A Prayer About Prayer
Luke 11:1
And it came to pass, that, as he was praying in a certain place, when he ceased, one of his disciples said to him, Lord…

In this verse there are certain arguments for and encouragements to prayer, worthy of careful attention.

I. PRAYER IS INSTINCTIVE. Four classes of persons here mentioned. In some respects very different from each other. One thing, however, they had in common, namely, prayer. Christ prayed. His disciples prayed. John prayed. His followers were like him. The world here in miniature. Man a praying being.

II. PRAYER IS CHRISTLIKE. Prayer was His habit. "I give myself unto prayer," was the experience of both David and David's greater Son. To some this is perplexing. They cannot understand why our Lord should pray. There would, however, have been far more mystery had He never prayed at all. The holier we become, the more frequent and fervent is our communion with our Heavenly Father.

III. PRAYER IS CONTAGIOUS. The word is used for want of a better. What led His disciples to say, "Teach us to pray"? Had the Master been speaking of prayer? Not a word. It was on quite another occasion that He said, "Men ought always to pray." How was it, then, that the desire for increased power in devotion was awakened? It was through hearing and seeing our Lord pray. Prayer begets prayer. One live coal kindles another. There is an Eastern proverb, as true as it is poetic, "I am not the rose; but I have been with the rose, and therefore I am sweet."

IV. PRAYER IS EFFECTUAL. "Teach us to pray." That petition was granted. And real prayer is always answered. It cannot fail. As Bishop Hall says: "I am sure that I shall receive either what I ask, or what I should ask."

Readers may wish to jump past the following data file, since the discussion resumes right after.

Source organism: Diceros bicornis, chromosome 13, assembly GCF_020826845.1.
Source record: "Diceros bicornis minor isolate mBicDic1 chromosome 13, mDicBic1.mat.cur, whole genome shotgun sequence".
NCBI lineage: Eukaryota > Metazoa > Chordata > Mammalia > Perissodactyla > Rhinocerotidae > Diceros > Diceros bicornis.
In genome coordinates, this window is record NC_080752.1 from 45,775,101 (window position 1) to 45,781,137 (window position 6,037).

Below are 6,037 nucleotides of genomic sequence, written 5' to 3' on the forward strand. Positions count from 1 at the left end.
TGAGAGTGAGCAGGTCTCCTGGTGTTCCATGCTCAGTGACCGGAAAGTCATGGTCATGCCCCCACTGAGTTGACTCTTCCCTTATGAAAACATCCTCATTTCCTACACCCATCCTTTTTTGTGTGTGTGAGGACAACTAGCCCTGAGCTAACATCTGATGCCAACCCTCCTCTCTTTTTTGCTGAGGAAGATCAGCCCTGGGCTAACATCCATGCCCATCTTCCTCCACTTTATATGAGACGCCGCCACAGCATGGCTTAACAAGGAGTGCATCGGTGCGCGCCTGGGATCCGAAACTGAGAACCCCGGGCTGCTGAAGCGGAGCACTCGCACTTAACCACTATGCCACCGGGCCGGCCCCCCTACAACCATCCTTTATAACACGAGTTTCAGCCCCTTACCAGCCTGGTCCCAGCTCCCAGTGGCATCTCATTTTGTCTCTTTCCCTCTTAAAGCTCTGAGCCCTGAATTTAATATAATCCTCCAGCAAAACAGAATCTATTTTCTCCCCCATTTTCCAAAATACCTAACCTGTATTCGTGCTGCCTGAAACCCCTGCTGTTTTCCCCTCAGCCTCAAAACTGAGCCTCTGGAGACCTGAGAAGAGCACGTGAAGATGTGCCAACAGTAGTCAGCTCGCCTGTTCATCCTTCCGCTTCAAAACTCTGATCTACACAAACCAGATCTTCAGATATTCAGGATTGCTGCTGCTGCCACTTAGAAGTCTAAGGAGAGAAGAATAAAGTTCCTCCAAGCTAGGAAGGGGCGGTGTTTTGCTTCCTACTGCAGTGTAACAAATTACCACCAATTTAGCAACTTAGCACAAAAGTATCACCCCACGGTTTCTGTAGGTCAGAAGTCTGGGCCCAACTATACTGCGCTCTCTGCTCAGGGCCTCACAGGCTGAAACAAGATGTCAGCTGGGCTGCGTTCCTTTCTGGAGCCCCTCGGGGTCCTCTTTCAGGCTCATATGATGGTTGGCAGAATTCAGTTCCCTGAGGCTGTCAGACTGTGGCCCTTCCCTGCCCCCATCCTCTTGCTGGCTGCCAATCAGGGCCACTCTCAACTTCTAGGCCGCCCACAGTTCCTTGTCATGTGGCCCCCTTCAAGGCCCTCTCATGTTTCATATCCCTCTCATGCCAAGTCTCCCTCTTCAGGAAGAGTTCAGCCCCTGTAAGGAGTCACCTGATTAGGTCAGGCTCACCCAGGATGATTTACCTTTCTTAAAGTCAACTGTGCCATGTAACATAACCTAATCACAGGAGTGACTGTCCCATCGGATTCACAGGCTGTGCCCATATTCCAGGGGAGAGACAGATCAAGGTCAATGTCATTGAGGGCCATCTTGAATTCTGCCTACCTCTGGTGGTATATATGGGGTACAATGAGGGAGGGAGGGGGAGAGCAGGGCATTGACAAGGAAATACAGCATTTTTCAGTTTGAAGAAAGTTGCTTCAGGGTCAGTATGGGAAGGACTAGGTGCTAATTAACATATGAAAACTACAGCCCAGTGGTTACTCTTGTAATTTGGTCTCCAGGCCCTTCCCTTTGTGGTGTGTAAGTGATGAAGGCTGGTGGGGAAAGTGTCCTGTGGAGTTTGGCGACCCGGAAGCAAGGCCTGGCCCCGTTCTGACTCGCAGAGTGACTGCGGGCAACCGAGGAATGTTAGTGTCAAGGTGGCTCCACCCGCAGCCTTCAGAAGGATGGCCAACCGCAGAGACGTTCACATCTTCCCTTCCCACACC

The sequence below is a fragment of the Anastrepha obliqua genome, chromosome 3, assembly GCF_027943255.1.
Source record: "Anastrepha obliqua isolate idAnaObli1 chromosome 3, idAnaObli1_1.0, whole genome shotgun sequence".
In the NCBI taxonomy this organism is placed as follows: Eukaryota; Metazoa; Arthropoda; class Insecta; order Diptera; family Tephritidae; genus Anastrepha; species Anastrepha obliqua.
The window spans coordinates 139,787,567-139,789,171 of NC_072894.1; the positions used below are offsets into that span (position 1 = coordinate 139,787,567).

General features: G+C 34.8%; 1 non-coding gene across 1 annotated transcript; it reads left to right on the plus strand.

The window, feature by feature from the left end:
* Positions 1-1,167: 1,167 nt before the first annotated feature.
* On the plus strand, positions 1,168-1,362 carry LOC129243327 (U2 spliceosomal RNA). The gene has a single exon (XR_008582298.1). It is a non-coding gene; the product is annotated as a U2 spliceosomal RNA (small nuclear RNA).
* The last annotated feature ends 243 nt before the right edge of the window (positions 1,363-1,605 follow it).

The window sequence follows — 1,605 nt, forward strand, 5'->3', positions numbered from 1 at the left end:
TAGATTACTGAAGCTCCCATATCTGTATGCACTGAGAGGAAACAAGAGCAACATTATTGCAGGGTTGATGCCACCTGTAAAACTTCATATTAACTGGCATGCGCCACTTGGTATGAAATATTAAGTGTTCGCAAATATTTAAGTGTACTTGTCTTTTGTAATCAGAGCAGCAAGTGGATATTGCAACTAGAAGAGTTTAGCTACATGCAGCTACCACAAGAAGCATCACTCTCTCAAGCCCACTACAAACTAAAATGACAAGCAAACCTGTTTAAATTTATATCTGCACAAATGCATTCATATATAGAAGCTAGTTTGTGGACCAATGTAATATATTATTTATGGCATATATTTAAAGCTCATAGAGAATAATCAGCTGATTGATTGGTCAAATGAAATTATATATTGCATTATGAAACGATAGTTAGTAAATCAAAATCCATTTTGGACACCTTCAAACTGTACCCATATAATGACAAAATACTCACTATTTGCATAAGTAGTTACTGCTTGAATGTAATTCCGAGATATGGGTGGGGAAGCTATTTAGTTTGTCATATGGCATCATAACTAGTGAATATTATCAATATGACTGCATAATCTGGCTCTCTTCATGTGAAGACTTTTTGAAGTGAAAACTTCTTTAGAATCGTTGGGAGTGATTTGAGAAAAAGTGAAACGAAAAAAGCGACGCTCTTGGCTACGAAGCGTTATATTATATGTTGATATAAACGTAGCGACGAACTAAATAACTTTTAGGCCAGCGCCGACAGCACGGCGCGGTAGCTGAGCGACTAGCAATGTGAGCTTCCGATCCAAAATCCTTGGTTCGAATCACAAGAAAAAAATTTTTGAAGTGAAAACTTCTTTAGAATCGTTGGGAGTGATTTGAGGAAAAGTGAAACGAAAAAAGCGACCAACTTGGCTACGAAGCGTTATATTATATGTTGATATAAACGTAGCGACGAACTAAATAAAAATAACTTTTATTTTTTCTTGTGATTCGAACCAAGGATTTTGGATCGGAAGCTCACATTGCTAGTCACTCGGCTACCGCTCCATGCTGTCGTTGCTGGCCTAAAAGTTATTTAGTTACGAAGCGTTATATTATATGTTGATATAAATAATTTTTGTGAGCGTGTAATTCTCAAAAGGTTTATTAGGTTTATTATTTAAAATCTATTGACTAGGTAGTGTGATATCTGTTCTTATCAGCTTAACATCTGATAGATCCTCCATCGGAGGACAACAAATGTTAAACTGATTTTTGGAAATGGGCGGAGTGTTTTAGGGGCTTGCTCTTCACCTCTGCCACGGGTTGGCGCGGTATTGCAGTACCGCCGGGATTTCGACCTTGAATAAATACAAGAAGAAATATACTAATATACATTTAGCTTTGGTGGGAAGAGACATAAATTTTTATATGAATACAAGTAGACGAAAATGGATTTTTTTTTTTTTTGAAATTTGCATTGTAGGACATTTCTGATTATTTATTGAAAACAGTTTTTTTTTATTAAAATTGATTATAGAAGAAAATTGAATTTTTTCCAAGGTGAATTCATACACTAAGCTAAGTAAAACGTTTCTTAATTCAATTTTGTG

V. THE EXPRESSION, "AS JOHN ALSO TAUGHT HIS DISCIPLES," HAS MORE IN IT THAN AT FIRST SIGHT APPEARS. It is not the cry of false conservatism. We shall err if we suppose that he who uttered it simply wanted our Lord to follow in the track of another. Surely there was an argument, and a fine one, in the words. What did it mean? Something like this: "John was Thy servant, and he helped the devotion of his followers; wilt Thou, great Master, do less? John was only a herald and a forerunner, but he watched over his disciples; wilt not Thou, the promised and predicted One, do the same to us?" It was good reasoning. Better logic cannot be imagined. Let us take the benefit of it. Inspired by the faith which it teaches, be our prayers both frequent and fervent.

(T. R. Stevenson.)

Parallel Verses
KJV: And it came to pass, that, as he was praying in a certain place, when he ceased, one of his disciples said unto him, Lord, teach us to pray, as John also taught his disciples.

WEB: It happened, that when he finished praying in a certain place, one of his disciples said to him, "Lord, teach us to pray, just as John also taught his disciples."

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